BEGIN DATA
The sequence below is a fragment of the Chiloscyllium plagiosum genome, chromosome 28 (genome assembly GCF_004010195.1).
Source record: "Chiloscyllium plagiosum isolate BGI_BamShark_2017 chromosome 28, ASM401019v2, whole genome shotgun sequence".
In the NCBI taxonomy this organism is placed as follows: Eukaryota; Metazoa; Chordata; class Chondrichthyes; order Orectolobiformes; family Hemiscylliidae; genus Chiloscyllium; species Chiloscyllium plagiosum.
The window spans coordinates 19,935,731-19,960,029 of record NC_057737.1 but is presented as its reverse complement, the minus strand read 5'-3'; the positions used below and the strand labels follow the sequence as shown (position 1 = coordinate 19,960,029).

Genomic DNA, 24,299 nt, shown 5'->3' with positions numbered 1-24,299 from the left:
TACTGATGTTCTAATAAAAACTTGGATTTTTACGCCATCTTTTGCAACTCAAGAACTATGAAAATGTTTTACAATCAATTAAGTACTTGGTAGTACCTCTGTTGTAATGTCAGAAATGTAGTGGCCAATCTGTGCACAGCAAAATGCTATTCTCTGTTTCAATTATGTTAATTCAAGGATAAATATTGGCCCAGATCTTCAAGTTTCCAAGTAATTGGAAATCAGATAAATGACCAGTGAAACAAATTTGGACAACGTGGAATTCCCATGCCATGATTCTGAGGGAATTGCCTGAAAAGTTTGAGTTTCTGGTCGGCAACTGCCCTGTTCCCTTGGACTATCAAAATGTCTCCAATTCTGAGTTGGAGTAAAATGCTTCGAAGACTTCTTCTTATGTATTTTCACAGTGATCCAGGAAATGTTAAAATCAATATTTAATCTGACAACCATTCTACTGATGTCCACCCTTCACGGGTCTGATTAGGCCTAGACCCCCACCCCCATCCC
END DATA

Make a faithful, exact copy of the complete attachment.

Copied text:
The sequence below is a fragment of the Chiloscyllium plagiosum genome, chromosome 28 (genome assembly GCF_004010195.1).
Source record: "Chiloscyllium plagiosum isolate BGI_BamShark_2017 chromosome 28, ASM401019v2, whole genome shotgun sequence".
In the NCBI taxonomy this organism is placed as follows: Eukaryota; Metazoa; Chordata; class Chondrichthyes; order Orectolobiformes; family Hemiscylliidae; genus Chiloscyllium; species Chiloscyllium plagiosum.
The window spans coordinates 19,935,731-19,960,029 of record NC_057737.1 but is presented as its reverse complement, the minus strand read 5'-3'; the positions used below and the strand labels follow the sequence as shown (position 1 = coordinate 19,960,029).

Genomic DNA, 24,299 nt, shown 5'->3' with positions numbered 1-24,299 from the left:
TACTGATGTTCTAATAAAAACTTGGATTTTTACGCCATCTTTTGCAACTCAAGAACTATGAAAATGTTTTACAATCAATTAAGTACTTGGTAGTACCTCTGTTGTAATGTCAGAAATGTAGTGGCCAATCTGTGCACAGCAAAATGCTATTCTCTGTTTCAATTATGTTAATTCAAGGATAAATATTGGCCCAGATCTTCAAGTTTCCAAGTAATTGGAAATCAGATAAATGACCAGTGAAACAAATTTGGACAACGTGGAATTCCCATGCCATGATTCTGAGGGAATTGCCTGAAAAGTTTGAGTTTCTGGTCGGCAACTGCCCTGTTCCCTTGGACTATCAAAATGTCTCCAATTCTGAGTTGGAGTAAAATGCTTCGAAGACTTCTTCTTATGTATTTTCACAGTGATCCAGGAAATGTTAAAATCAATATTTAATCTGACAACCATTCTACTGATGTCCACCCTTCACGGGTCTGATTAGGCCTAGACCCCCACCCCCATCCC